Shout All Over the God’s Heaven and Nobody Knows the Trouble I’ve Seen. Two

years later he did a version of Cain and Abel with the big band he was

directing at that time. He had actually recorded Motherless Child in 1930.

While the melody is identical to the second part of the Dear Old Southland

interlude by Creamer and Layton, which he recorded in a duo with the near

legendary pianist Buck Washington, the melody of Motherless Child is also

very close to others that he used in several blues, better known in their

broad versions: Steady Roll, Round the Clock, My Daddy Rock Me. So, a

number of spirituals are blues at least in form.

On My Way in this volume obviously belongs to the blues, which are

most commonly known in the 12 measures from today. One stanza, musically of

four measures – iambic pentameter in prosody – the stanza is repeated and

finally a third stanza which rhymes with the first, completing the couplet.

Some maintain that in its most archaic form of the blues the first stanza

was repeated three times instead of twice, thus arriving at a verse of 16

measures. On My Way is precisely of this format. Rock My Soul belongs to a

different category of blues with 16 measures. Each chorus consists of a

verse with eight-measures played in “stop-time”, each time in a variation

ending with the same refrain every time. If you know Georgia Grind, which

Louis Armstrong recorded in 1926, or Hesitating Blues, by Handy, which he

recorded in 1954, or even Blue Suede Shoes, you know the shortened version

in 12 measures of this type of blues with refrain. Go Down Moses in this

album is structured in this manner.

A jazz musician playing spirituals? In a sense that Louis Armstrong

has been doing all along.

A few other features need to be painting out. The second chorus in

Down By the Riverside starts with a break (the steady rhythm being

interrupted for an instant) just the way it is in dozen of work songs.

In This Train there is so-called stop-time interlude, which Louis

Armstrong used so successfully in several of his instrumental renderings

during the 20’s. The “call and response” formula can be heard in This

Train, Didn’t it Rain, and Go Down Moses.

But for me Louis Armstrong’s greatest talent is the way he handles

the exposition of a melody. The trumpet solo in Swing low, Sweet Chariot

and down By the Riverside sow what I mean. Of course his play is forceful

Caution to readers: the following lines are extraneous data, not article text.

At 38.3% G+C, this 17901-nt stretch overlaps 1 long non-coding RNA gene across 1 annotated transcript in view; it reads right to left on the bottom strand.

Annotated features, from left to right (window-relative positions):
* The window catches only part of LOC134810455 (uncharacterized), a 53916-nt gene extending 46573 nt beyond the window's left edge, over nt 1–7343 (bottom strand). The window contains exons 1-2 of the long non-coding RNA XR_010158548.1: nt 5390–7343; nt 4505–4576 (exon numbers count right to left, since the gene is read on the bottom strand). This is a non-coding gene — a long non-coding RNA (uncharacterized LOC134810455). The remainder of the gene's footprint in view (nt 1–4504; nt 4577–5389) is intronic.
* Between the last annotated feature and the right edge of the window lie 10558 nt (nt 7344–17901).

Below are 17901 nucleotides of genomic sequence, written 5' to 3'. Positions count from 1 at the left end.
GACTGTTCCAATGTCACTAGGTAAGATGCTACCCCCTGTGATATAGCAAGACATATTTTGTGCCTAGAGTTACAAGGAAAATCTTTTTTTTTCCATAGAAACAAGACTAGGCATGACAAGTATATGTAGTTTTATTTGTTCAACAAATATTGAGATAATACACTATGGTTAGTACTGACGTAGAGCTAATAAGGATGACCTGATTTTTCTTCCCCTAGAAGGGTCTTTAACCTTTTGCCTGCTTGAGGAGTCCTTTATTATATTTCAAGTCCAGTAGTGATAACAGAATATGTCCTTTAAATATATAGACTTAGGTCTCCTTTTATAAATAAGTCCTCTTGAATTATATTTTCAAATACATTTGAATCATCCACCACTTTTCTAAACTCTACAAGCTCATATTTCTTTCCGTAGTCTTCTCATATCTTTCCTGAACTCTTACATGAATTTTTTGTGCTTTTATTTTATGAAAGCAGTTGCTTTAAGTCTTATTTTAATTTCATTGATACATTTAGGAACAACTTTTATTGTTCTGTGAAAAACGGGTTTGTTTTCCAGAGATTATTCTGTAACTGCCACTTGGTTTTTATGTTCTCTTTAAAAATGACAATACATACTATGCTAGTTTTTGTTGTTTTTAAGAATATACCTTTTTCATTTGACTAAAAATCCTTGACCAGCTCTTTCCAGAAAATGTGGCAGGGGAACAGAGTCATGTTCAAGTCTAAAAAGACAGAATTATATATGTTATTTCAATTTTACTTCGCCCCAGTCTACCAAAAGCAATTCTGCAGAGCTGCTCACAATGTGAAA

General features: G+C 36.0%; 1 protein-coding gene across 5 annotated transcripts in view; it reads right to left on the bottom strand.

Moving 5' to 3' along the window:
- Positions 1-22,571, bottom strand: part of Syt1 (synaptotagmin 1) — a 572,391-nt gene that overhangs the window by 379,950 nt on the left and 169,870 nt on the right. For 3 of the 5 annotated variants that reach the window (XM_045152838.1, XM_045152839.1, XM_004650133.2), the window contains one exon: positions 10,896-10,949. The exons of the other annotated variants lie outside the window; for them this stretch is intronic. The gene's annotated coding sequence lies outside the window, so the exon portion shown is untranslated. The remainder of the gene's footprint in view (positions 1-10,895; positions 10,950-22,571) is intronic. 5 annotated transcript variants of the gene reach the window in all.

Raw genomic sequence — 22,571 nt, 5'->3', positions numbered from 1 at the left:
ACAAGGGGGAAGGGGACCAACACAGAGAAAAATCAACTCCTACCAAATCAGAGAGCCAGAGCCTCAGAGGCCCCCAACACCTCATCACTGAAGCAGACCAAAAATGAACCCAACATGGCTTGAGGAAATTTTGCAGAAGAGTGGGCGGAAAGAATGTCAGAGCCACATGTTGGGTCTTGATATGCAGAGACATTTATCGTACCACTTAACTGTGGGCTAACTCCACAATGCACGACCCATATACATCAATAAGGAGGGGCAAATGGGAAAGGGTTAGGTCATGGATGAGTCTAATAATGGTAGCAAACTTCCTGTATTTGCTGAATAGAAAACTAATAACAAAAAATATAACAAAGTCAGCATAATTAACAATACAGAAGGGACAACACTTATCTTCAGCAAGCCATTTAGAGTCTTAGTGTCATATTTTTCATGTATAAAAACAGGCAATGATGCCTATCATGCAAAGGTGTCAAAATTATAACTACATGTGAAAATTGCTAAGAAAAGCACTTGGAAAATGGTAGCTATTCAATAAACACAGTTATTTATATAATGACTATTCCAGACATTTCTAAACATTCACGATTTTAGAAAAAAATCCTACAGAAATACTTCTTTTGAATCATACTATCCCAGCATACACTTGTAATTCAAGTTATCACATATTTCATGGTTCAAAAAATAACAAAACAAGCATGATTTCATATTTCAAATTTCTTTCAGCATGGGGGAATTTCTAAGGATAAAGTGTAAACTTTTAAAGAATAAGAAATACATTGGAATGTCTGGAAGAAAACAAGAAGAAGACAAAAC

and convincing. But there are suspensions; almost imperceptible melodic

changes showing his offbeat rhythm. All this will immediately and most

directly bring out the melody, enhancing it to a point of opening up new

vistas that might otherwise have gone unnoticed.

The arrangements are by Sy Oliver who was also the musical director.

Oliver’s career as trumpeter – composer – arranger goes back to the time of

Zack Whyte’s orchestra in the early 30’s and he, more than anyone else,

created the style of Jimmy Lunceford’s powerful orchestra between 1933 and

1939. After that, he was Tommy Dorsey’s arranger and has since become one

of the principal arranger – directors for MCA.

As for pop American music I believe that since death of Frank Sinatra

in the U.S have not anyone real pop-singer. By my opinion “Sinatra was

America and America was Sinatra”.

Frank Sinatra has been called the greatest popular singer of the

century. Whether that is true, in a century that also offers us Bing

Crosby, Ella Fitzgerald and many others is, of course, a matter of personal

emotional choice and, therefore, unknowable. What can be said is that under

the intense and fickle scrutiny of the pop marketplace for nearly two-

thirds of a century, Sinatra's music was in the air the world breathed and

fell out of fashion only long enough for the deserters either to grow up or

recognize that what was offered in its place was almost always trash by


Sinatra was born December 15, 1915, in Hoboken, N.J., and as a

schoolboy nursed ambitions to be a journalist. The earliest known example

of Sinatra on record come from his 1935 performance on the Major Bowes

Amateur Hour, in which he was matched with three other aspirants to sing

"Shine." After the program they were sent out as a group, the Hoboken Four,

on a Major Bowes road show.

Sinatra touched the big time in 1939 when Harry James, fresh out of

the Benny Goodman band and not yet a major star in him own right, hired him

to be vocalists in his new band. In August he recorded "All Or Nothing At